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Exceptional snow falls in Yakutia lead to fears for children - and horses

By The Siberian Times reporter
07 November 2016

Overhead high voltage cables at touching level for children, foals are slaughtered because mares too weak to feed them.

Yakut horses, the most resilient on the planet, have found it impossible to forage for food under the excessive falls. Picture: Ykt.ru

It feels like the latest manifestation of climate change in Siberia: huge falls of early snow not seen in more than a generation. In many areas the level of snow is two or three metres higher than usual. 

Districts like Abyisky and Srednekolymsky have faced five months of snow in just four weeks.

Yakut horses, the most resilient on the planet, have found it impossible to forage for food under the excessive falls. Reindeer, too, are suffering in the coldest region of Russia. 

Low cables


Low cables


Low cables

Acute danger to children from hight voltage cables hanging low over the snow. Pictures: Social media

High voltage electricity cables in remote villages are now are almost ground level so deep is the snowfall compounded by drifting. In remote villages, this leads to acute dangers to children.

Many homes have outside toilets, but accessing them is only possible after clearing the deep snow.

A local in Abyisky district wrote on social media: 'People are tired of fighting with the snow. For the elderly, it is difficult even to get to the toilet. The doctor is on vacation, the only paramedic injured her leg and cannot walk to visit her patients. When relief will come is not known.'

Loo

Many homes have outside toilets, but accessing them is only possible after clearing the deep snow. Picture: Social media

The early falls stopped locals getting supplies of hay in time to horses, and in many areas the 'winter roads' - ice-covered rivers and lakes - are not sufficiently frozen under deep snow to be safe.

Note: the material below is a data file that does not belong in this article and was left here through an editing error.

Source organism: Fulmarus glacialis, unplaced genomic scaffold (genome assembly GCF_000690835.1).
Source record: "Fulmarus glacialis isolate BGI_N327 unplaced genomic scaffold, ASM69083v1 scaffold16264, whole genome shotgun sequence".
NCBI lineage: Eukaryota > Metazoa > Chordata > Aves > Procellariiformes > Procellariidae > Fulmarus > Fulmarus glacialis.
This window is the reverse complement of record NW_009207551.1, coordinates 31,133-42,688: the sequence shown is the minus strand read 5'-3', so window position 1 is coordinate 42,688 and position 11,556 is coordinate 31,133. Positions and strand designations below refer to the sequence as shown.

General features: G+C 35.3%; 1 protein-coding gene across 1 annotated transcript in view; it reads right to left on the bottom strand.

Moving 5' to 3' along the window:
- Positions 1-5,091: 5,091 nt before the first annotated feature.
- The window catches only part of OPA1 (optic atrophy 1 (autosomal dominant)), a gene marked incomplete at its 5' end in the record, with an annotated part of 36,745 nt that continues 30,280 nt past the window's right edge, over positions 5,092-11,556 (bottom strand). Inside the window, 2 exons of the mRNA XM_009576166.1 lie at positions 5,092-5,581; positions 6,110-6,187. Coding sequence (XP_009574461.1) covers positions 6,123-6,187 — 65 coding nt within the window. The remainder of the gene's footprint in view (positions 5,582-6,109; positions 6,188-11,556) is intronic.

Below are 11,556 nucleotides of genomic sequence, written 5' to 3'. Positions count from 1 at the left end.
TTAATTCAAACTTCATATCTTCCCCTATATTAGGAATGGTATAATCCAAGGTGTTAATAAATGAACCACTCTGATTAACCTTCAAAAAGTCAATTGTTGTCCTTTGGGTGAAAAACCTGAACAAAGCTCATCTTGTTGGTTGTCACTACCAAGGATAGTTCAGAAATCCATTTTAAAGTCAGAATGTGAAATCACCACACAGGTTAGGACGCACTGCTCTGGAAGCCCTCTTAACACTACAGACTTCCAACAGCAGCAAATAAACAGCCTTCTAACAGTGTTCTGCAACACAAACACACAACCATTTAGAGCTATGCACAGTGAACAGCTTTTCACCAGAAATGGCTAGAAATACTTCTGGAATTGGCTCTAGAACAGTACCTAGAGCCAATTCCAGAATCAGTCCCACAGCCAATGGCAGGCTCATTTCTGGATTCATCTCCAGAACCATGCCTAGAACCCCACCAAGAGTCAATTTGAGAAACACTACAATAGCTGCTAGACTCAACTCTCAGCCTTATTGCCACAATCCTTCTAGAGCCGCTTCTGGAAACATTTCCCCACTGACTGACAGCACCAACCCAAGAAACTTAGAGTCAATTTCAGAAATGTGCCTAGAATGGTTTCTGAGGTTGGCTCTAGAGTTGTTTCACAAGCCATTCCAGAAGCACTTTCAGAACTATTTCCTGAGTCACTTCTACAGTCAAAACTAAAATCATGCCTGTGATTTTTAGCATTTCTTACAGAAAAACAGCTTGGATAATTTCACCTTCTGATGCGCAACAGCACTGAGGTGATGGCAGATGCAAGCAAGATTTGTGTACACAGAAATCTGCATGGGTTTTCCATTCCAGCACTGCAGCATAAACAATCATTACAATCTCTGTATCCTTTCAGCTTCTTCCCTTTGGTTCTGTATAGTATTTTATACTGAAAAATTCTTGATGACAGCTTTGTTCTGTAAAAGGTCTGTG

In these dire circumstances, younger horses are being slaughtered because they would anyway die from starvation.

Head of Srednekolymsky district, Evgeny Sleptsov, said: 'We will have to take extreme measures - the slaughter of young animals, because in such circumstances they will not anyway survive. 

'The mares are too exhausted when trying to feed their foals. So now we are separating the foals from their mothers.' 

Horse


cow

In these dire circumstances, younger horses are being slaughtered because they would anyway die from starvation. Pictures: Ykt.ru, Social media

He asked for returning 'vegetable flights' - which bring in vegetables to northern districts of Yakutia, also known as Sakha Republic - to carry horse meat to regional capital Yakutsk for sale. 

The regions agriculture ministry is seeking to identify pastures to which herds can be moved. 

The head of the region Egor Borisov this month ordered that residents of Abyisky and Srednekolymsky district who are forced to slaughter foals due to heavy snow should receive new foals as compensation, instead of money. 'The exchange should be equivalent,' he said. 

A description of the problems is highlighted by this report from Use-Yansky district.

Snowdrifts


Snowdrifts


Snowdrifts

'There have always been snowstorms in the north, but not so much at this time of year.' Pictures: Social media

'The snow has not stopped for a month. There were no ordinary autumn frosts in the tundra, snow just started immediately. Snow safely covered like a warm blanket all the lakes and rivers, but they had no time to freeze.

'People in the tundra using snowmobiles simply sink into the water. The fate of many horses is not known. What are they doing, how are they managing to eat grass under the icy snow?

Snowdrifts


Snowdrifts

Experts say that another problem will arise from this in the spring when the extra snow starts to melt. Pictures: Social media, Lyubov Zalina

'This is without talking about (the fate of) reindeer. There have always been snowstorms in the north, but not so much at this time of year.'

Experts say that another problem will arise from this in the spring when the extra snow starts to melt. 

Villages along many rivers are vulnerable to flooding, said Vera Samsonova, research fellow at the Institute of Permafrost, Siberian Branch of the Russian Academy of Science. 

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